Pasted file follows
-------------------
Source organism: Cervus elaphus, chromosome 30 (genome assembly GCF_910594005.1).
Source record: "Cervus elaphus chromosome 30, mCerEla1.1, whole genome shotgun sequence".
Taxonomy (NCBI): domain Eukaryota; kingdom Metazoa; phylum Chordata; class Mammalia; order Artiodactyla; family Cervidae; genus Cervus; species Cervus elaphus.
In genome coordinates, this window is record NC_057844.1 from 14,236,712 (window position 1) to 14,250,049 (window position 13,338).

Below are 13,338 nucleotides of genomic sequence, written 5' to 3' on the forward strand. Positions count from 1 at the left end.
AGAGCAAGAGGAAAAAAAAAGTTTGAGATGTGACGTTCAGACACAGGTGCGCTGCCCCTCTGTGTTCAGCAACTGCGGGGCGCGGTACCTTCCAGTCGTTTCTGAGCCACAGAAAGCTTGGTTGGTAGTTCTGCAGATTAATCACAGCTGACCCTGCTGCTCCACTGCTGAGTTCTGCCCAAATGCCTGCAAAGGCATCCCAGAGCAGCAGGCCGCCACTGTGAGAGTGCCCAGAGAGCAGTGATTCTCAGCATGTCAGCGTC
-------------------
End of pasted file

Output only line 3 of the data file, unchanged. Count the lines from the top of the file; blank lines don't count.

Taxonomy (NCBI): domain Eukaryota; kingdom Metazoa; phylum Chordata; class Mammalia; order Artiodactyla; family Cervidae; genus Cervus; species Cervus elaphus.